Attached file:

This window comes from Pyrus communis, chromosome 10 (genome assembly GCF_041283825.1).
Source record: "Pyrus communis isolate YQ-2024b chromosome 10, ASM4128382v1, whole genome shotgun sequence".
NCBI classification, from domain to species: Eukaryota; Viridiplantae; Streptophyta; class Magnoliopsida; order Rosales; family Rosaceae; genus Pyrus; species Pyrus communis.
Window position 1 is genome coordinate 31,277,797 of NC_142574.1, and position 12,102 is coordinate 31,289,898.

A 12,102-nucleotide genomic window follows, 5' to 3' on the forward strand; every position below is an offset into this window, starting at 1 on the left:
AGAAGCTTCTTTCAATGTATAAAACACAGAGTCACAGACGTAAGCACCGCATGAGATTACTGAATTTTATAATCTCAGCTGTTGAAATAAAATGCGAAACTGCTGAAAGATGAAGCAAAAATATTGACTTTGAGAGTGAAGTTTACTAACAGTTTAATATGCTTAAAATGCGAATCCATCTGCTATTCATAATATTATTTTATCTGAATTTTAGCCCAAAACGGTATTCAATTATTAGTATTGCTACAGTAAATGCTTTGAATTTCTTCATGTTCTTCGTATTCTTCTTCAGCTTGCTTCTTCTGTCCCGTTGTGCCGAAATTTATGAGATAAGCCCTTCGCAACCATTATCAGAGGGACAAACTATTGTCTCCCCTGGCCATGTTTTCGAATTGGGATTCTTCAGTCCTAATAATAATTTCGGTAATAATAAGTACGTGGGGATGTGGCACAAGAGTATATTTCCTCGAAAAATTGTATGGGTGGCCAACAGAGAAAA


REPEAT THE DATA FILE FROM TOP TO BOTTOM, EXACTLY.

This window comes from Pyrus communis, chromosome 10 (genome assembly GCF_041283825.1).
Source record: "Pyrus communis isolate YQ-2024b chromosome 10, ASM4128382v1, whole genome shotgun sequence".
NCBI classification, from domain to species: Eukaryota; Viridiplantae; Streptophyta; class Magnoliopsida; order Rosales; family Rosaceae; genus Pyrus; species Pyrus communis.
Window position 1 is genome coordinate 31,277,797 of NC_142574.1, and position 12,102 is coordinate 31,289,898.

A 12,102-nucleotide genomic window follows, 5' to 3' on the forward strand; every position below is an offset into this window, starting at 1 on the left:
AGAAGCTTCTTTCAATGTATAAAACACAGAGTCACAGACGTAAGCACCGCATGAGATTACTGAATTTTATAATCTCAGCTGTTGAAATAAAATGCGAAACTGCTGAAAGATGAAGCAAAAATATTGACTTTGAGAGTGAAGTTTACTAACAGTTTAATATGCTTAAAATGCGAATCCATCTGCTATTCATAATATTATTTTATCTGAATTTTAGCCCAAAACGGTATTCAATTATTAGTATTGCTACAGTAAATGCTTTGAATTTCTTCATGTTCTTCGTATTCTTCTTCAGCTTGCTTCTTCTGTCCCGTTGTGCCGAAATTTATGAGATAAGCCCTTCGCAACCATTATCAGAGGGACAAACTATTGTCTCCCCTGGCCATGTTTTCGAATTGGGATTCTTCAGTCCTAATAATAATTTCGGTAATAATAAGTACGTGGGGATGTGGCACAAGAGTATATTTCCTCGAAAAATTGTATGGGTGGCCAACAGAGAAAA